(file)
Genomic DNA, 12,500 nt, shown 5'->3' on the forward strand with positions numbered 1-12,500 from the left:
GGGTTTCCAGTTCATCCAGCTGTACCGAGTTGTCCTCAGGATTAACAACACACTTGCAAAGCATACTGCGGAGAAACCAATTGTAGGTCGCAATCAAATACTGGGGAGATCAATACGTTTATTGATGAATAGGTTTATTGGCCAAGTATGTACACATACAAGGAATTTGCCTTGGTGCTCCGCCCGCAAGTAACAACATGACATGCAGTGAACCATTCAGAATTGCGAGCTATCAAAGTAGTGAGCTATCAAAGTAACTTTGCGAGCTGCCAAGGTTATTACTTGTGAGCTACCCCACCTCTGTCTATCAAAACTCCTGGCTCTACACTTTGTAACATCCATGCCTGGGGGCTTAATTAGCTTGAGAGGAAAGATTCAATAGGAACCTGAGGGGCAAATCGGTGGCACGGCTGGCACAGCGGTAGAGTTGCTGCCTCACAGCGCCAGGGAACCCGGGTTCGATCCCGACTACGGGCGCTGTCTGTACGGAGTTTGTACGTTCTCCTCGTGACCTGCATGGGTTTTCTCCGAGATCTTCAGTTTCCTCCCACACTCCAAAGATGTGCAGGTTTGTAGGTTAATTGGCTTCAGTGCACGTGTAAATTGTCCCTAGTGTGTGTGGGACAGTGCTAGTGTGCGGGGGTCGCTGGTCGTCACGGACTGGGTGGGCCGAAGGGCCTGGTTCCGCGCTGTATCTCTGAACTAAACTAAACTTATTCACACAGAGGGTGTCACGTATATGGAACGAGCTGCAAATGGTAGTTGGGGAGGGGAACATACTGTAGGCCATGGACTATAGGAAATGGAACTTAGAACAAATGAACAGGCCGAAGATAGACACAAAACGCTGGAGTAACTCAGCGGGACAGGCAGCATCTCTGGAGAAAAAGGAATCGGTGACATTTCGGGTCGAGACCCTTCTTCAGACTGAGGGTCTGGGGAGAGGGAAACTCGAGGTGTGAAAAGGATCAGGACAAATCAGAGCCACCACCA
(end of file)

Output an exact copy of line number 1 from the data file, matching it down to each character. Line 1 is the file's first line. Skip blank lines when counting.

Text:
Genomic DNA, 12,500 nt, shown 5'->3' on the forward strand with positions numbered 1-12,500 from the left: